A guest post written by Family Caregiver Sarah Allen
Staying Connected with Mom
My mother has taken care of me for most of my life. Now she is struggling with the early stages of Alzheimer’s Disease, and I know it is my time to step up to the plate and return the favor.
Rather than continuously visit nursing homes, rehabilitation centers and try to pay for a home aid ourselves, we moved her in with my family and I take care of her.
My sister Emily lives out of town, but is constantly looking for ways to keep in touch because she can’t see my mom every day. With so many families in our situation, most know it is hard to keep in touch with loved ones we can’t see often. Here are some ways that you can stay close to loved ones.
For many family caregivers, the future is just too uncertain. Questions with no specific answers and abundant worries race through our heads. Questions like:
Will we have enough money to take care of our loved ones?
Will I have enough energy to make it through the day?
Will my loved one remember who I am?
Why has all of this responsibility been given to me?
How long will the demands of caregiving last?
What will people think of me if I don’t visit today?
All of these questions trigger other questions and we can find ourselves stressed out and overwhelmed over all these uncertainties.
I like to regularly feature one-on-one conversations with a family Caregiver from either my Happy Healthy Caregiver Facebook Group or the Happy Healthy Caregiver Community. I call each of these recorded conversations a ‘Caregiver Spotlight’. I started these because each caregiver journey is unique and I know every time I talk to another caregiver I learn something new and I leave that conversation knowing I’m not alone and feel encouraged by others.
Meet Creative Family Caregiver – Carole Brecht
Carole Brecht’s first exposure to family caregiving occurred when she had just closed her art gallery and was planning to secure a job in her industry. Her dad worked full-time and her mom had been diagnosed with Alzheimer’s disease. Carole had the time to step up as the daughter to help, not even knowing what a Caregiver was, nor hearing the word Caregiver until the end of her journey. She just knew her mom needed assistance with daily tasks and transportation and advocacy at her doctor appointments. Like many of us, Carole had no formal training in caregiving and learned as she went. Her caregiving journey with her mom lasted several years until her mom passed away two years ago. During this time, Carole didn’t have a support system. She felt caregiving was a lonely, isolating journey that caused her to withdraw. Carole is currently her father’s Caregiver.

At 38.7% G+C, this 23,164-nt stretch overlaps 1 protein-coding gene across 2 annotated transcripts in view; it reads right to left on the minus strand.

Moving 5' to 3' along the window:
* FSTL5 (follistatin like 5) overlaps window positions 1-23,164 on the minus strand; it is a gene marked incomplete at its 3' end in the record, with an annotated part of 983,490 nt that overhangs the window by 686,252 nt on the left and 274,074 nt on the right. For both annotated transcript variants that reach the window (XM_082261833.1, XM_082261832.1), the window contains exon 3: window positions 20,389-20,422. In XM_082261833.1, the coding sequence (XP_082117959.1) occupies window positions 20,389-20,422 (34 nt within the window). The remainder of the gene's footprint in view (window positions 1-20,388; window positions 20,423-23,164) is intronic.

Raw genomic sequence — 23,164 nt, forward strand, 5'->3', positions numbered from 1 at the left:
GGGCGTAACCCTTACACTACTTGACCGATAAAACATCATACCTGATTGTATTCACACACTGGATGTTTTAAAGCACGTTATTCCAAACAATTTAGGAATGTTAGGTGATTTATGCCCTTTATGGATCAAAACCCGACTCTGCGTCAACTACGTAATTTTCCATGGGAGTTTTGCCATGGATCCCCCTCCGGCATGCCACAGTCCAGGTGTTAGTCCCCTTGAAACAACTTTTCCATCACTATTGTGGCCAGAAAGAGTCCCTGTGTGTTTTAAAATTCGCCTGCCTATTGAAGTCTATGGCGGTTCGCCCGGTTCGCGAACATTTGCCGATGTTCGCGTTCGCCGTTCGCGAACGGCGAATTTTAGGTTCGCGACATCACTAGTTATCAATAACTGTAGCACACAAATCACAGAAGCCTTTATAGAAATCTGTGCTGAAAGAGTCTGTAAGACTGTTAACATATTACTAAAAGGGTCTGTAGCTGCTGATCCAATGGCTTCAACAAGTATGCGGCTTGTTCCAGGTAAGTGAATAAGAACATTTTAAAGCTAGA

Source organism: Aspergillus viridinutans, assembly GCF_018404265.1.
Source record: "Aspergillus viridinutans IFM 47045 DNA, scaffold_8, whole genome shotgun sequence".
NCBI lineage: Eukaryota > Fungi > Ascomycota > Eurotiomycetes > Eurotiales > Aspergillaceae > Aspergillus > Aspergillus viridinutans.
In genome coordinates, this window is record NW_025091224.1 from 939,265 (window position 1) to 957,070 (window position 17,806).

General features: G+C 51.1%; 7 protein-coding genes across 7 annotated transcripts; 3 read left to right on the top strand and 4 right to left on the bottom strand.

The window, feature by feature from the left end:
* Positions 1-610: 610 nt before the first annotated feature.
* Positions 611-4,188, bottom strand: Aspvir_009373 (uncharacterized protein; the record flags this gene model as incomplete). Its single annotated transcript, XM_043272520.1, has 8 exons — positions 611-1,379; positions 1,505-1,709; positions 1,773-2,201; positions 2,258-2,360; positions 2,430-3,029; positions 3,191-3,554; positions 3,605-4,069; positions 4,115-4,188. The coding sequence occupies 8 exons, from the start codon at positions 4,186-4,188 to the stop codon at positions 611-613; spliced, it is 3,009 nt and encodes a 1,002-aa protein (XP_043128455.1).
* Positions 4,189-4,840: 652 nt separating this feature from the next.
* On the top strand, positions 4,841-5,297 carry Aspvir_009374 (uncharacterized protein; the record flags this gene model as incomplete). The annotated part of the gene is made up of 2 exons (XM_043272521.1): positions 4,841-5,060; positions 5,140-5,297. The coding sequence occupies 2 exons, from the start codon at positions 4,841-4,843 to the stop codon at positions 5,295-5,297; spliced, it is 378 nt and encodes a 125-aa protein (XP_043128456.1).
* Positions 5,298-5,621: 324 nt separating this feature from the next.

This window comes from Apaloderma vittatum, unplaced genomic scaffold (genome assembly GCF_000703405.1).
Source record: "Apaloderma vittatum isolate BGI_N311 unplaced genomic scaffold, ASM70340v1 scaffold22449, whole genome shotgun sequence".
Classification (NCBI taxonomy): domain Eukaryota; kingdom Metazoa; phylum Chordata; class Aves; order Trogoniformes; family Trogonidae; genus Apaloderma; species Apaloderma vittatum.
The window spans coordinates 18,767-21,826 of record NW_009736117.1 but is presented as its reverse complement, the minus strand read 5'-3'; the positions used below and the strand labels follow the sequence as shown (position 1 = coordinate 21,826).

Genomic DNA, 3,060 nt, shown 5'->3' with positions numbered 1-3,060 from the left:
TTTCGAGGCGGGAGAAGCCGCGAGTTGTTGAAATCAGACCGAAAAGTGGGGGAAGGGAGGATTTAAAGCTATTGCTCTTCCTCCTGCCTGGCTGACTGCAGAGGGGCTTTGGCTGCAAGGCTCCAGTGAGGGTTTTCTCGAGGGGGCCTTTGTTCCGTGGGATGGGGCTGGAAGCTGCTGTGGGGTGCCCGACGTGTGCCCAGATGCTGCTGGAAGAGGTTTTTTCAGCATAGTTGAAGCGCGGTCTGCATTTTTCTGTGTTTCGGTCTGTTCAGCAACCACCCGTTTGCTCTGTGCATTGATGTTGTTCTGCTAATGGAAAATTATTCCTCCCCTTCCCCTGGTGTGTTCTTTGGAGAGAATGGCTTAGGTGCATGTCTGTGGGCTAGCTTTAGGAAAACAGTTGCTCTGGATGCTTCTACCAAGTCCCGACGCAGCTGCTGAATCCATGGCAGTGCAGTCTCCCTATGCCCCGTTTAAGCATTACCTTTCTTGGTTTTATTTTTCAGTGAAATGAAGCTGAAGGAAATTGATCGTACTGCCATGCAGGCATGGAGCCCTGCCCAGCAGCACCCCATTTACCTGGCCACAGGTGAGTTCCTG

Caregiving took Carole down a path she didn’t anticipate. Her personal experiences inspired her to explore two positive, creative outlets: Zentangle art and writing.
A guest post written by Lorna Scott, The Caregiver’s Lighthouse
It is a pleasure to be here today and a huge bundle of thanks to Elizabeth for inviting me to share with you some ideas and strategies to help you get through the holiday season without having to dig deep for willpower to say no to every yummy looking holiday treat.
Beware of the Holiday Sugar Monster
I’m not sure how the last two months of the year became most famous for all the sugar filled food that you find on every corner in every store. In Canada, it starts even earlier with Thanksgiving in October. Soon it’s Halloween, American Thanksgiving and before you blink an eye you are rolling into the rush of Christmas. There’s no time to catch your breath in between pumpkin pie, Halloween kisses and candy canes. How can anyone expect to get through the relentless bombardment of “eat this treat and be happy” messages?
This can be especially true for family caregivers. Really, what is easier than grabbing a leftover Halloween goodie or candy cane to give you a boost of energy? Sounds good and you might even feel great for a few minutes. And then the fatigue and fogginess returns quickly, and often is worse than before. So you grab another treat, the same thing happens, and you grab more, and soon, you have been sucked into the grasp of the sugar monster.
I know how easy this is to do because I just lived through it. For some reason I caved into that cycle this week. I have a sweet tooth and while I’ve never sworn off all sweets forever, I am usually very careful about giving in to the sugar cycle. I know it takes me off course in every aspect of my life, hurts my body and adds weight I’ve just worked hard to release. It’s insidious, and I gave in to it.
It’s not realistic to think that you can be happy all the time.
We live in a culture where we tend to stuff our emotions and fears. We’re busy. We don’t take time to feel and process our emotions and fears.
Lately, I’ve been trying to become more in tune to my inner voice. I think she has been talking to me all of my life and I just tend not to really hear her anymore – she became background noise. Sometimes she’s my number one fan pushing me to try new things and take the next step toward my goals but other times I catch her doubting me or comparing me to others and holding me back.